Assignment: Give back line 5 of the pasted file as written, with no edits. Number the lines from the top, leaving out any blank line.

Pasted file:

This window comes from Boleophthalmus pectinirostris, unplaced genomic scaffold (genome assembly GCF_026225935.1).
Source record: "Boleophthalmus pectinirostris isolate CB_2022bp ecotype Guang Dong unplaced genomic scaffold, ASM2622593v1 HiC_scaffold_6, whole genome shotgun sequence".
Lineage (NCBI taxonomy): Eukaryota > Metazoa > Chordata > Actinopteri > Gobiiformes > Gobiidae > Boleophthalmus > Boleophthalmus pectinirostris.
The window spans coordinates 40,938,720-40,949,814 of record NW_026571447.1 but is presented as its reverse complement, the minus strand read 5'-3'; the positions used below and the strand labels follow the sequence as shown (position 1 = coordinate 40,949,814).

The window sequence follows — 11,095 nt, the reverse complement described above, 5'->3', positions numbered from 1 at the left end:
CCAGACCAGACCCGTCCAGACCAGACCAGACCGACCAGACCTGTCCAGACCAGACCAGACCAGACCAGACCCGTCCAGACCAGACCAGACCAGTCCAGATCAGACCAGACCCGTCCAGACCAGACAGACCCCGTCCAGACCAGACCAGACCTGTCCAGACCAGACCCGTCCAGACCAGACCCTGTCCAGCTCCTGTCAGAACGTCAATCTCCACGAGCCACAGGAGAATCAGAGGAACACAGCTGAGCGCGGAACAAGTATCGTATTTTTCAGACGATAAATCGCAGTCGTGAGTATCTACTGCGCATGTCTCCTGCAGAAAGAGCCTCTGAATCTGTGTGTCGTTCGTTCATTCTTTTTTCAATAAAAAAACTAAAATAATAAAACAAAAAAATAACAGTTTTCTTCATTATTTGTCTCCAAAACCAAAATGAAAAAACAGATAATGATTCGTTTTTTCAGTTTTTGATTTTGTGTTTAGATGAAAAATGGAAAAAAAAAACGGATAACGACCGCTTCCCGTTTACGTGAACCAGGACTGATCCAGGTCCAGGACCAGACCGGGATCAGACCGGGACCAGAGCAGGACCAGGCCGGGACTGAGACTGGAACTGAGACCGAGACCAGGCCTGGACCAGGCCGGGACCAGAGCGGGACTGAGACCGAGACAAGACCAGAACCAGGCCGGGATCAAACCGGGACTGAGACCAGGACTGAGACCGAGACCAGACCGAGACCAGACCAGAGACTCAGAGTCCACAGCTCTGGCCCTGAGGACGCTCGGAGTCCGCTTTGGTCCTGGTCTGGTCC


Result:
The window sequence follows — 11,095 nt, the reverse complement described above, 5'->3', positions numbered from 1 at the left end: